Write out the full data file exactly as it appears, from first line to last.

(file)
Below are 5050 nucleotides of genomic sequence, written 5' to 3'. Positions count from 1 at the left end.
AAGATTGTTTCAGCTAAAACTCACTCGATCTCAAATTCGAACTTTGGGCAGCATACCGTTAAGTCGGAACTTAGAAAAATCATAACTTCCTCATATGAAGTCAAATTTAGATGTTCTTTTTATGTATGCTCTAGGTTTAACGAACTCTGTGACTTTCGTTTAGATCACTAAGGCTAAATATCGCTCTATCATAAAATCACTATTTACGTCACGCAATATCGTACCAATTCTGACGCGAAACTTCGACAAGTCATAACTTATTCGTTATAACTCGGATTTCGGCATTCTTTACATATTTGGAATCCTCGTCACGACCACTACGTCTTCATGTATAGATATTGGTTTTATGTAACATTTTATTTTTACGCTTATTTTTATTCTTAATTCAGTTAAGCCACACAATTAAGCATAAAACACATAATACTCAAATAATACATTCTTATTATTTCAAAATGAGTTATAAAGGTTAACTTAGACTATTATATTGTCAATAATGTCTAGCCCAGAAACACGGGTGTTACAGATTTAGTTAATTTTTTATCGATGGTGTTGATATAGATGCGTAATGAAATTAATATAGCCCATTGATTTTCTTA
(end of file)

Below are 5050 nucleotides of genomic sequence, written 5' to 3'. Positions count from 1 at the left end.
AAGATTGTTTCAGCTAAAACTCACTCGATCTCAAATTCGAACTTTGGGCAGCATACCGTTAAGTCGGAACTTAGAAAAATCATAACTTCCTCATATGAAGTCAAATTTAGATGTTCTTTTTATGTATGCTCTAGGTTTAACGAACTCTGTGACTTTCGTTTAGATCACTAAGGCTAAATATCGCTCTATCATAAAATCACTATTTACGTCACGCAATATCGTACCAATTCTGACGCGAAACTTCGACAAGTCATAACTTATTCGTTATAACTCGGATTTCGGCATTCTTTACATATTTGGAATCCTCGTCACGACCACTACGTCTTCATGTATAGATATTGGTTTTATGTAACATTTTATTTTTACGCTTATTTTTATTCTTAATTCAGTTAAGCCACACAATTAAGCATAAAACACATAATACTCAAATAATACATTCTTATTATTTCAAAATGAGTTATAAAGGTTAACTTAGACTATTATATTGTCAATAATGTCTAGCCCAGAAACACGGGTGTTACAGATTTAGTTAATTTTTTATCGATGGTGTTGATATAGATGCGTAATGAAATTAATATAGCCCATTGATTTTCTTA